2021 Continuum

Continuum

For the occasion of the selection of Wereldtournee in Antwerpen for Het TheaterFestival!, Benjamin Verdonck will present the new Continuum to the festival. Colorful surfaces on swaying shutters that roll on and off and effortlessly come and go. A viewing box that can engage a larger or smaller audience by day or night, inside or out, without beginning or end. A well-versed recipe of a great many strings, accompanied by a live score by Stef Kamil Carlens.

During his Wereldtournee in Antwerpen (World tour in Antwerp), Benjamin Verdonck travels with a tiny theater box from laundry room to residential center, from front door to balcony. In the box are small objects that he can easily take with him and show to people. A ‘world tour’, but in Antwerp, based on the idea that you can discover the whole world in one city. Armed with small wooden boxes, he lands on Antwerp streets and squares. There he speaks to people to show them how a little fox and a piece of sausage emerge from them. Or he awakens colorful geometric figures to life to music by Philip Glass. Whether in the street or on the big stage, Verdonck creates an imaginative and imaginative space on pocket-size.

#wereldtourneeinantwerpen #hettheaterfestival

foto: Wannes Cré

2021 Regenboog

Regenboog (Rainbow)

This intriguing viewing box contemplates the refraction of light. In utter darkness, hatchways open and close. Shadows fall on the backdrop – the horizon – in red, orange, yellow, green, blue, indigo or violet colours.

Regenboog
is the latest newcomer in Verdonck’s ever-growing repertoire of mobile peep shows. Conceived as a playful counterpart to Waldeinsamkeit, they are of similar length and form a special pair.

Created by Benjamin Verdonck and Lucas Van Haesbroeck
Soundtrack by Lieven Stockx
Production Toneelhuis
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2020 Wereldtournee in Antwerpen


(c) Vincent Delbroux

wereldtournee in Antwerpen (world tour in Antwerp)

For one year I will be performing in Antwerp.
I have been devising, making, collecting and packing 
small and fluid work for some time now, 
work that I can easily take with me
and, wherever, can show to someone.
 
Now I want to take these things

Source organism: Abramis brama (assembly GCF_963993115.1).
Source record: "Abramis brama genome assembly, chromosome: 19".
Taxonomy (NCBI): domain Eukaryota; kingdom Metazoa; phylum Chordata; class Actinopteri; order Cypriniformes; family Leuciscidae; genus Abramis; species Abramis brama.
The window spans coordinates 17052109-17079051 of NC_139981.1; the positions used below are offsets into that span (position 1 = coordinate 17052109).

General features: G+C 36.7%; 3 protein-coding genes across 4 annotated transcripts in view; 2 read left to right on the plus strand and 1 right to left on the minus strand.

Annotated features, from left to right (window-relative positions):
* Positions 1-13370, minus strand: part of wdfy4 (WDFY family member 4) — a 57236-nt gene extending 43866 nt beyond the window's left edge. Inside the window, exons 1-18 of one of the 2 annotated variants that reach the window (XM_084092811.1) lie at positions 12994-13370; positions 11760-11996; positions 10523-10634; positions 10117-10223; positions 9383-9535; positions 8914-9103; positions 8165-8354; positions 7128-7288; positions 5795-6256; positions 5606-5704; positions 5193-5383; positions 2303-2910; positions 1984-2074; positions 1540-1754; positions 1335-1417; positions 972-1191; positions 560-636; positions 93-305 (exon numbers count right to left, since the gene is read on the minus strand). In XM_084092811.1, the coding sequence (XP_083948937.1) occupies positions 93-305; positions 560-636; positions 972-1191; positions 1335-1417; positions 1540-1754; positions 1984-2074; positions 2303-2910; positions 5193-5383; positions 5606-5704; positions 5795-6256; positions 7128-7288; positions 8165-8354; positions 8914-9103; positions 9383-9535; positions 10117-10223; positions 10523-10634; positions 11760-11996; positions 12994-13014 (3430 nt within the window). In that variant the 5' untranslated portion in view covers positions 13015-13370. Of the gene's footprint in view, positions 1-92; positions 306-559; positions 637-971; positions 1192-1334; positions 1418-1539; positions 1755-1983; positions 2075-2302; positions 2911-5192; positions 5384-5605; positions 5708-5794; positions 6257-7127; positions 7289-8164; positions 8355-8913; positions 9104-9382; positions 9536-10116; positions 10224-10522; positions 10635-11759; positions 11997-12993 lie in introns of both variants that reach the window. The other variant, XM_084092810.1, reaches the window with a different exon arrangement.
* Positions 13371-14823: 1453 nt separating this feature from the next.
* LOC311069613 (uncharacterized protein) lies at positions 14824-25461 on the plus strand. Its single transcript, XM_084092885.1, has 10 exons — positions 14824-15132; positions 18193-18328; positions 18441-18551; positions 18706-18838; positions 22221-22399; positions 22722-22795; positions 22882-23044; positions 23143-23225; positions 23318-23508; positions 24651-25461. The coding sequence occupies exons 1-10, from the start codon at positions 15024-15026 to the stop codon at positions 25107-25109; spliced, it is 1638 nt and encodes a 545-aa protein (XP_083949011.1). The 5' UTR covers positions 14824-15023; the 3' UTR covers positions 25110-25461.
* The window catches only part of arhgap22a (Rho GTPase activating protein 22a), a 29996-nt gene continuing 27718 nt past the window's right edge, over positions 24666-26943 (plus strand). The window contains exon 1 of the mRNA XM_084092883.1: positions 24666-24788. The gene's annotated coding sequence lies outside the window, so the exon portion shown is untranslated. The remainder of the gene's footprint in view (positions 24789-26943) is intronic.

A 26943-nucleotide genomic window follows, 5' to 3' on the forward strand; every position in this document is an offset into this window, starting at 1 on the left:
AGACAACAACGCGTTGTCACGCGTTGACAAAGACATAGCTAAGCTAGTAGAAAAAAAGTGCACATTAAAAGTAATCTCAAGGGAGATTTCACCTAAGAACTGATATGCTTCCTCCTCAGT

on a journey of discovery, an adventure,
I want to meet people, bring my work to them, tell stories
then tell stories about the stories I told.

I suspect that the succession of cities
in which I usually show my work
can all be found in the city of Antwerp.
An exercise not to give in to the idea
that you have to be everywhere 
just because you can be anywhere.
Developing a gift for accidentally having
useful encounters and discoveries.
A license perhaps.
A constant movement between
studio and city, city, city and theater, theater and studio.

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ik ga een jaar lang spelen in Antwerpen.
ik ben al heel lang kleine en wendbare dingen
aan het bedenken,
maken, verzamelen en verpakken
dingen die ik makkelijk kan meenemen
en, waar dan ook, aan iemand tonen kan.

nu wil ik met die dingen op ontdekkingsreis gaan, op avontuur,
ik wil mensen ontmoeten, mijn werk naar hen toebrengen, verhalen vertellen.
vervolgens verhalen vertellen over de verhalen die ik vertelde.

ik heb het vermoeden dat de aaneenrijging van steden
waarin ik mijn werk doorgaans toon
allemaal terug te vinden zijn in deze stad.
een oefening om niet toe te geven aan de idee
dat je overal moet zijn enkel en alleen
omdat je overal kàn zijn.
het ontwikkelen van een gave voor het toevallig maken
van nuttige ontmoetingen en ontdekkingen.
een vrijbrief misschien.
een voortdurende beweging tussen
atelier en stad, stad, stad en theater, theater en atelier.

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“(…) in the middle of history, in the middle of progress, in the middle of the fight, we learn how we must fight.”
Rosa Luxemburg, Dialectic of Spontaneity and Organisation
“The other project was a scheme for abolishing all words whatsoever (…)
Since words are only names for things, it would be more convenient for all man to carry about them such things as were necessary to express a particular business they are to discourse on. For short conversations a man may carry implements in his pockets and under his arms enough to supply him.”
Jonathan Swift, Gulliver’s Travels